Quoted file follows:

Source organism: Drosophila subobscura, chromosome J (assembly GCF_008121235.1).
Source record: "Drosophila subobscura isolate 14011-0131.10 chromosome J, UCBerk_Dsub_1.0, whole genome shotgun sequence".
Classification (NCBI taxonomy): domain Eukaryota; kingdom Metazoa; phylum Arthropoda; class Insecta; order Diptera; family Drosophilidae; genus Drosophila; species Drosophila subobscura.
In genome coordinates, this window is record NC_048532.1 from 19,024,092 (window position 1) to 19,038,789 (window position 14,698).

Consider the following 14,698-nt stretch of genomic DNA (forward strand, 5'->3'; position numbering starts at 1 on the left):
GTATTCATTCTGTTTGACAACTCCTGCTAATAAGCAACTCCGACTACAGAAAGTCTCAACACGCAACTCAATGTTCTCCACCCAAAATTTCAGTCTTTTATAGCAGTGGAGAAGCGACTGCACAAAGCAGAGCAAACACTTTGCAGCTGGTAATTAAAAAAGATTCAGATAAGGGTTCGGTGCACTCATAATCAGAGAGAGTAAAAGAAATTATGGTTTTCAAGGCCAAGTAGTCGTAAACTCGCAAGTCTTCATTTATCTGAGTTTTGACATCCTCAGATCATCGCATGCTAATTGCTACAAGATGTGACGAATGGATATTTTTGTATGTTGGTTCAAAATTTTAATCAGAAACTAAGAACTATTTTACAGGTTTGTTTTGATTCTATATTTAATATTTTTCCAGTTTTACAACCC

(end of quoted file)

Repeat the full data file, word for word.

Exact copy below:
Source organism: Drosophila subobscura, chromosome J (assembly GCF_008121235.1).
Source record: "Drosophila subobscura isolate 14011-0131.10 chromosome J, UCBerk_Dsub_1.0, whole genome shotgun sequence".
Classification (NCBI taxonomy): domain Eukaryota; kingdom Metazoa; phylum Arthropoda; class Insecta; order Diptera; family Drosophilidae; genus Drosophila; species Drosophila subobscura.
In genome coordinates, this window is record NC_048532.1 from 19,024,092 (window position 1) to 19,038,789 (window position 14,698).

Consider the following 14,698-nt stretch of genomic DNA (forward strand, 5'->3'; position numbering starts at 1 on the left):
GTATTCATTCTGTTTGACAACTCCTGCTAATAAGCAACTCCGACTACAGAAAGTCTCAACACGCAACTCAATGTTCTCCACCCAAAATTTCAGTCTTTTATAGCAGTGGAGAAGCGACTGCACAAAGCAGAGCAAACACTTTGCAGCTGGTAATTAAAAAAGATTCAGATAAGGGTTCGGTGCACTCATAATCAGAGAGAGTAAAAGAAATTATGGTTTTCAAGGCCAAGTAGTCGTAAACTCGCAAGTCTTCATTTATCTGAGTTTTGACATCCTCAGATCATCGCATGCTAATTGCTACAAGATGTGACGAATGGATATTTTTGTATGTTGGTTCAAAATTTTAATCAGAAACTAAGAACTATTTTACAGGTTTGTTTTGATTCTATATTTAATATTTTTCCAGTTTTACAACCC